Autonomous vehicles: Moving forward in 2021
In 2021, we expect the Autonomous Vehicle (AV) industry to become increasingly part of daily life in North America through public transit pilots, driverless taxis, truck platooning and drone delivery. However, while government attention is needed to develop regulatory frameworks for the widespread deployment and rapid evolution of the AV industry, we expect the pandemic to hinder this process. In this article, we highlight key trends we expect will mark developments in the AV industry this year.
Industry hotspot: Consolidation
In May 2020, the CEO of Intel’s Mobileye, Amnon Shashua, said he expected to see a “great consolidation” in the AV industry, which proved to be correct as a wave of consolidation continues to sweep through the AV industry. A significant series of such consolidations took place in 2020, including most notably, Amazon’s acquisition of Zoox and the Aurora Innovation’s acquisition of Uber’s Advanced Technology Group.
This trend is likely to continue in 2021 due to the continuing development and push towards large-scale deployment of AV, which becomes more technically complex, expensive and interrelated with other AV components and systems. In particular, some industry insiders have suggested that this year may bring significant changes to the Light Detection and Ranging (LIDAR) ecosystem.
As a reference, we can look back to the previous era of great consolidation during the infancy of the North American automobile industry in the early 20th century, when more than 80 different carmakers consolidated into the “Big Three” by 1929. Developments in 2021 may provide us with insight into whether or not the AV industry is headed in the same direction.
Passenger AV hotspot: Deployment
Despite the COVID-19 pandemic causing significant disruption for a number of industries, there still appears to be a growing appetite, in both public and private transport, for ambitious deployments and pilots of passenger AV vehicles.
In public transport, an example of these ambitious deployments is the Toronto Transit Commission and Metrolinx agreement with Local Motors by LM Industries. As part of the city’s Autonomous Vehicles Tactical Plan, the city intends to begin a six to 12 month pilot of autonomous shuttles in 2021. Similar pilots continue to take place around the world and we expect to see even more announced in 2021.
In private transport, it is predicted that there will be an increasing number of publicly available AV taxi pilots/services. In October 2020, Waymo announced a publicly available driverless taxi service in Phoenix, Arizona, and early industry adopters and investors will watch any such pilots or services closely to determine if this attempt at deployment and commercialization proves palatable to the public and profitable.
COVID-19 has also introduced the issue of biosafety, a fundamental new concern for policymakers and the public when considering passenger transit options. Current trends away from public transport systems may drive discussion, development and deployment of mass autonomous transit systems.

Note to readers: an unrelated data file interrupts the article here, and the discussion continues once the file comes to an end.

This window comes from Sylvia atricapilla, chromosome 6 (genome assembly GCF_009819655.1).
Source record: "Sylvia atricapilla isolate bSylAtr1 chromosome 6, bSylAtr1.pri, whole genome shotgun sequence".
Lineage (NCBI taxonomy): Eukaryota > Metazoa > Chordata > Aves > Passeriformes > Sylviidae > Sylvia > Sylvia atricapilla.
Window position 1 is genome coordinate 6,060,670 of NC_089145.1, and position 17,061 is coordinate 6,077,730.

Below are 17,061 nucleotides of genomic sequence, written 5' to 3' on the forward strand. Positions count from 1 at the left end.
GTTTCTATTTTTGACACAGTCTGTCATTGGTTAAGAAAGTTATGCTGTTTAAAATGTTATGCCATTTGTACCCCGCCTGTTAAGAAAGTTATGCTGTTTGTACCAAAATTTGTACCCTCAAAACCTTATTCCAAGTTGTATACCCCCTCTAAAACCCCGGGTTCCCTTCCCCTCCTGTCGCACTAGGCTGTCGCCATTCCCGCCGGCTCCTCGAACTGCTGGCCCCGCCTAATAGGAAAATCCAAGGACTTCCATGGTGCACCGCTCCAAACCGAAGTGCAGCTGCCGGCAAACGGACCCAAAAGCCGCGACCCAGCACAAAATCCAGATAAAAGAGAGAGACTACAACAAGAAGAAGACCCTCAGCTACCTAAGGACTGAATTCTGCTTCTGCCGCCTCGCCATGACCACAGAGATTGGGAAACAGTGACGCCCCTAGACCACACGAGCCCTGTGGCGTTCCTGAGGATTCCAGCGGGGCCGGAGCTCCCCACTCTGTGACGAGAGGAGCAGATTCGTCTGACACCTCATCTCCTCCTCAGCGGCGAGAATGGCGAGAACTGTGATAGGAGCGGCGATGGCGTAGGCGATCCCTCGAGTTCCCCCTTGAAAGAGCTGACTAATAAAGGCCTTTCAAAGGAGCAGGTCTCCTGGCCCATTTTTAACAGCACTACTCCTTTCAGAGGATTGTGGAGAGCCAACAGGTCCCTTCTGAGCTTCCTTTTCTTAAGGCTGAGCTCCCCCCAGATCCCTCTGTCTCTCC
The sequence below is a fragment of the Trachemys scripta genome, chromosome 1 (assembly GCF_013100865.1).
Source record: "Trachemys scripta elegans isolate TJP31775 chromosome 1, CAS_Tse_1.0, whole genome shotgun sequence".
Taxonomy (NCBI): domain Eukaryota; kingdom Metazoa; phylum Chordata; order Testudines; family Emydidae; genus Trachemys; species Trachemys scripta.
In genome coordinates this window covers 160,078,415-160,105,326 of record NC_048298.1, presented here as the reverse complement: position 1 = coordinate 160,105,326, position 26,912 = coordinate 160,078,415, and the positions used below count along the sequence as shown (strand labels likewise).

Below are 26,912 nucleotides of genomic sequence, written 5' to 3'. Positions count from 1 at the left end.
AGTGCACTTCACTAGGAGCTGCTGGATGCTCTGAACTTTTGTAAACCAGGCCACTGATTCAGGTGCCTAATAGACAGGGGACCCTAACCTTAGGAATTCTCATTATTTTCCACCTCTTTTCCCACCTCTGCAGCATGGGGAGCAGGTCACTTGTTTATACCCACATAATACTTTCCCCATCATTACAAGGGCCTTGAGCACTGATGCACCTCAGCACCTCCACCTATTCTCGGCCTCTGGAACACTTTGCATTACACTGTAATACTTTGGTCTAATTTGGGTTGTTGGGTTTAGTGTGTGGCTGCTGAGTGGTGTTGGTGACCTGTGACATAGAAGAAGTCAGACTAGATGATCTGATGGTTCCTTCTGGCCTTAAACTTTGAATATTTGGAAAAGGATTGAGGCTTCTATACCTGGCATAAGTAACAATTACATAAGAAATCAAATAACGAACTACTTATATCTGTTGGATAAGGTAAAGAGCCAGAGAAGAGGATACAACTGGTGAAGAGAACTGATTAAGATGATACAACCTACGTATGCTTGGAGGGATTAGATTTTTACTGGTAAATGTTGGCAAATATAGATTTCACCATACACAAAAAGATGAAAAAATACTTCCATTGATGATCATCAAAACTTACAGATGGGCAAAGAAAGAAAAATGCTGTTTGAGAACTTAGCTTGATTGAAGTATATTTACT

Non-passenger AV hotspot: Trucking and delivery drones/vehicles
Trucking has consistently been one of the most active sectors of the AV industry and we expect this to continue in 2021. Active truck platooning pilots are underway around the world and more ambitious and autonomous truck platooning pilots are likely to appear. In particular, the continued rollout of 5G, improvements in AV technology, and the policy changes in key jurisdictions make the introduction of higher SAE level trucks and “automated following” truck platooning increasingly likely this year.
As noted above, COVID-19 has introduced the concept of biosafety, not only affecting passenger transportation but also delivery services, which has expedited the development and adoption of autonomous delivery drones/vehicles. Leading organizations have already received FAA approval to launch and operate autonomous air delivery drones in the United States. We expect to see significant and ongoing development of the air-delivery drone sector in 2021 as the issue of biosafety and the increasing volume of home deliveries drives demand for the service.
Similarly, we expect the same needs will drive the continued deployment of autonomous “delivery robots” which will use existing public roadways and sidewalks. The continued impact of the COVID-19 pandemic, including extended lockdowns in many jurisdictions (meaning empty or emptier sidewalks and streets) and the need for innovative biosafety solutions to facilitate home delivery, may provide an opportunity for the adoption of delivery robots.
Policy hotspot: Rubber meets the road
As outlined above, we predict it will be an active year in the AV sector with ongoing developments in autonomous taxis, shuttles, trucking and drone delivery. This has the potential to be the first year in which AVs interact with the public on a regular basis in North America. The AV industry requires government engagement to help facilitate and regulate the growing role and deployment of AVs. While COVID-19 is driving demand for AV deployment, it is also likely to keep policy-makers occupied with more pressing COVID-19 related concerns. We will be sure to closely monitor both private and public policy and regulatory proposals in key jurisdictions as they develop over the course of year.